What an absurd response from the minister of social services. Having recognized that his response was callous, careless and insensitive, he apologized for his comments the very next day.

Hours before Campbell apologized for his insensitive remarks, the former minister of social services, Melanie Griffin, lambasted Campbell for his “inappropriate and unimaginable” comments. She declared, “I cannot fathom that response and was taken aback because his portfolio has the responsibility for women’s issues.”

Some Bahamians were surprised by the former minister’s remarks, not so much because of the content of those remarks, but because of the messenger who delivered them. Bahamians recall that while that same (former) minister was in office, one of her colleagues stated in Parliament words to the effect that sometimes he has to “discipline” women because, if he did not, the woman would feel that she is not loved. When asked by the press following that sophomoric and insulting statement by her colleague to comment on his remarks, the former minister offered a two-word response: “No comment.”

The mixed message that the former minister telegraphed is that it is appropriate for a person to be insensitive if he is a colleague. However, if the person uttering insensitive remarks is not a colleague, those comments are “inappropriate and unimaginable”.

Dispelling the power-grab myth 

So, is the Nassau Guardian editor correct in his assertion that the PLP is giddy for power? This view is held, in part, because the party continues to allow persons who have been soundly rejected by the electorate to make public pronouncements on behalf of the party. Some of those spokespersons, who are desperately seeking to remain relevant at any price, believe that the electorate is suffering from “voters’ remorse” from the last elections.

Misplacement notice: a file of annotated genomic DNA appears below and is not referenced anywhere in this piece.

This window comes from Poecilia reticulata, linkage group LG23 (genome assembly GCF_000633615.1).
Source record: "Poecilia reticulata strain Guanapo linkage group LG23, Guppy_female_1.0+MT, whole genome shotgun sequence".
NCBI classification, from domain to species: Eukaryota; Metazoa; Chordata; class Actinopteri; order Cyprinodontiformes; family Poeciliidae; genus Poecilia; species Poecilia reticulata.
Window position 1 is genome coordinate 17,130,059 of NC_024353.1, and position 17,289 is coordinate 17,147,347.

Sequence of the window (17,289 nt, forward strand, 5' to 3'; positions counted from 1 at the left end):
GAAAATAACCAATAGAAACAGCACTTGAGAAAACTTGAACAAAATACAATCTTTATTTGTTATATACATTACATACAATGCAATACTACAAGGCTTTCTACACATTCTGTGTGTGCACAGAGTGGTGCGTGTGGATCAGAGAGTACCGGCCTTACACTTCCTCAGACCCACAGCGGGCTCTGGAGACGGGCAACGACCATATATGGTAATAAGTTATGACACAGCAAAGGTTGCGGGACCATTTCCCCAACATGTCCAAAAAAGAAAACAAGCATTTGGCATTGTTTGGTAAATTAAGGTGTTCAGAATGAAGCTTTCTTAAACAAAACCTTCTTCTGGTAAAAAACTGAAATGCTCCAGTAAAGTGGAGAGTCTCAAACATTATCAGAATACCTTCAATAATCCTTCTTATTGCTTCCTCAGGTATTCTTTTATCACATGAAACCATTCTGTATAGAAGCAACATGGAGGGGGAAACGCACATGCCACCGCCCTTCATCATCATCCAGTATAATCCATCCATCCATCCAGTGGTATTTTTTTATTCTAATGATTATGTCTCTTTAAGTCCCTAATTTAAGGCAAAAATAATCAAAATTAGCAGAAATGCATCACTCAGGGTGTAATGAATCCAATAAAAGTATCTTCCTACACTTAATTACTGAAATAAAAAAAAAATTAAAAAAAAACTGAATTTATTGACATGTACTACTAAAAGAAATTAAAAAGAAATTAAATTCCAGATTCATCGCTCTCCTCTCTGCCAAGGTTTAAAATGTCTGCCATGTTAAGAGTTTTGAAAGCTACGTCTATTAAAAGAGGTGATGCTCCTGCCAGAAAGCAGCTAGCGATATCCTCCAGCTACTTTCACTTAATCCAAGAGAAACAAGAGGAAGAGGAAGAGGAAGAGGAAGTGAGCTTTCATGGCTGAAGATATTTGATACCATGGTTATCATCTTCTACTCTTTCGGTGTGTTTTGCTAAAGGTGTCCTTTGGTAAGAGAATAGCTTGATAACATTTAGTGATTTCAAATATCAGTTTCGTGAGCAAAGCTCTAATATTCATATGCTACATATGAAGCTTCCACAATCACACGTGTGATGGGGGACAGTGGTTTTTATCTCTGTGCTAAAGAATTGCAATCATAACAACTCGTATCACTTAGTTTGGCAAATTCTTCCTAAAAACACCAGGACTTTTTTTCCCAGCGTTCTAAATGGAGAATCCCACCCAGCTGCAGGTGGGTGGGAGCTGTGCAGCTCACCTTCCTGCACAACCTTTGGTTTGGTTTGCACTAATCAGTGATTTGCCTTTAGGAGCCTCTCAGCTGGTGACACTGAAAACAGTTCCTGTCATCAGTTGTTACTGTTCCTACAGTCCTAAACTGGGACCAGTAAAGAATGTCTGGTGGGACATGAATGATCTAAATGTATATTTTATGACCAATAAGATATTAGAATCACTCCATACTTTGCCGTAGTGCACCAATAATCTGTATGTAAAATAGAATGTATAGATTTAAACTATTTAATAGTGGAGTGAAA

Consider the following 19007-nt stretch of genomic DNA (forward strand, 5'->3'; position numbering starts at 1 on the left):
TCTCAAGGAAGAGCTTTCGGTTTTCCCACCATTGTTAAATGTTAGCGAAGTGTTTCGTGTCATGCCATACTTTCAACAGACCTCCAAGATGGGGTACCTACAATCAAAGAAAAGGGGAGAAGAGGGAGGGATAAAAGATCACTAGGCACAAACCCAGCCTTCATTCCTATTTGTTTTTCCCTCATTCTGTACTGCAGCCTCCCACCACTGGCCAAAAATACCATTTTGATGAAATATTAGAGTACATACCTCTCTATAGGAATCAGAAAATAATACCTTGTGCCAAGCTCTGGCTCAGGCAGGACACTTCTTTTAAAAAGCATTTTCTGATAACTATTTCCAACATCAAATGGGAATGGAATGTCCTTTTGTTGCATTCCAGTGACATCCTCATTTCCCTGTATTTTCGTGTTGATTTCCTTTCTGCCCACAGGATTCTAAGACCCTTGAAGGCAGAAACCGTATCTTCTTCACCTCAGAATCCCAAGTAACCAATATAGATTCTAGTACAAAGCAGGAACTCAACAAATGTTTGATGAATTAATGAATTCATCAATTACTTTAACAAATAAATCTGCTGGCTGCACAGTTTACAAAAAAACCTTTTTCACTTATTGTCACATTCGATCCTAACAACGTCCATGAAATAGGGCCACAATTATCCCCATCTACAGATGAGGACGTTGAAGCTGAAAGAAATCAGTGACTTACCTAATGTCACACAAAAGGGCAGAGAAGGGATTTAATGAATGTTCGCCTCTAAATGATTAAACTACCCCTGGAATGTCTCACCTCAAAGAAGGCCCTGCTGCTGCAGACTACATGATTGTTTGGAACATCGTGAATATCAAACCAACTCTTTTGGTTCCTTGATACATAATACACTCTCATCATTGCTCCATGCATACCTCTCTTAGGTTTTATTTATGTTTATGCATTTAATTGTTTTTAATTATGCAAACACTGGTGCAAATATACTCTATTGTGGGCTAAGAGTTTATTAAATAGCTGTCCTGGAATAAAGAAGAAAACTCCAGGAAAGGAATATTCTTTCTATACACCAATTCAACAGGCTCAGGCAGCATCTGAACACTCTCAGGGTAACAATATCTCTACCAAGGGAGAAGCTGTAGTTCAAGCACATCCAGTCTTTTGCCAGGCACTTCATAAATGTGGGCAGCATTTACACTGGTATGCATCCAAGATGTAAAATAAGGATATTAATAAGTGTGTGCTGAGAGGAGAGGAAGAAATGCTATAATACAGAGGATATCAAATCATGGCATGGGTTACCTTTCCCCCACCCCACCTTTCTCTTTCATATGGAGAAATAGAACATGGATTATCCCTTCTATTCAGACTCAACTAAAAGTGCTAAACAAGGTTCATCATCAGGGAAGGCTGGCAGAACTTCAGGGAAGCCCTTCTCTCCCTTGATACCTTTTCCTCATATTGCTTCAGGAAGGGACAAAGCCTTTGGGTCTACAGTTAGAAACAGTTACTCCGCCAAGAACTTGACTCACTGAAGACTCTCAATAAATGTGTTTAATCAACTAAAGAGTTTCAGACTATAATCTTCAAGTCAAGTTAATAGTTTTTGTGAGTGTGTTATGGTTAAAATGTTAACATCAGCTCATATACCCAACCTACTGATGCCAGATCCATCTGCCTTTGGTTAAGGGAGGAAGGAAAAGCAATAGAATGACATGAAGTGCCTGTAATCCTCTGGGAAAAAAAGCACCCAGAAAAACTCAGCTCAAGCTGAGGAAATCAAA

The PLP must be extremely careful about miscalculating the mood of the electorate. While it is true that many Bahamians have great concerns about the government, its decisions, its policies and its experience in governance, the PLP will commit a mortal mistake to believe that disappointment in the FNM government translates into support for the PLP.

In fact, many Bahamians are uncomfortable with both political parties. There is a general belief that, while the FNM is incompetent, the PLP is corrupt. Therefore, some Bahamians now feel that they must choose between incompetence and corruption, a novel existential angst of being caught between a rock and hard place.

If the PLP is going to change its public perception, it must carefully avoid what could be perceived as duplicitous and disingenuous positions on national issues. The PLP must surgically select spokespersons who are credible, trustworthy and motivated by a sincere interest in providing better options for the nation’s pressing problems.

Several months ago, the PLP leader clearly affirmed that the majority of its candidates in the next general elections will be new persons who have not previously offered for office. He must honor this pledge; otherwise the party will experience another devastating defeat at the polls in the next elections.

At its public meeting last Wednesday, the PLP featured several new platform speakers, including Jobeth Coleby-Davis, Andrew Edwards, Barry Griffin and Shelley Sweeting. This is a positive beginning in rebuilding a cadre of possible candidates and should be replicated at future meetings. The vast majority of rejected candidates should be kept off the platform. Bahamians do not want to hear from them.

Above all, new persons who are featured must demonstrate that they are grounded in the party’s core values and that they are committed to implementing the party’s philosophy and platform. The party must resist the propensity to feature the old, tired, candidates whose time has passed and who have little to offer the Bahamian people.

Conclusion

The PLP’s message in the months ahead must be clear, well-conceived and workable, carefully designed to positively address the nation’s pressing challenges. The party should spend the time that it now has to rebuild, renew and resuscitate itself, developing candidates and policies that will be attractive to the electorate. It should not spend what little political capital it has left by indulging in extravagant, purely partisan polemics that fail to impress right-thinking Bahamians who are eager for informed, effective solutions.

Above all, the PLP must recognize that its message must be consistent with the party’s core values, offering solutions to our distressing and challenging issues that are clearly and uncompromisingly liberal and progressive.

 • Philip C. Galanis is the managing partner of HLB Galanis and Co., Chartered Accountants, Forensic & Litigation Support Services. He served 15 years in Parliament. Please send your comments to pgalanis@gmail.com.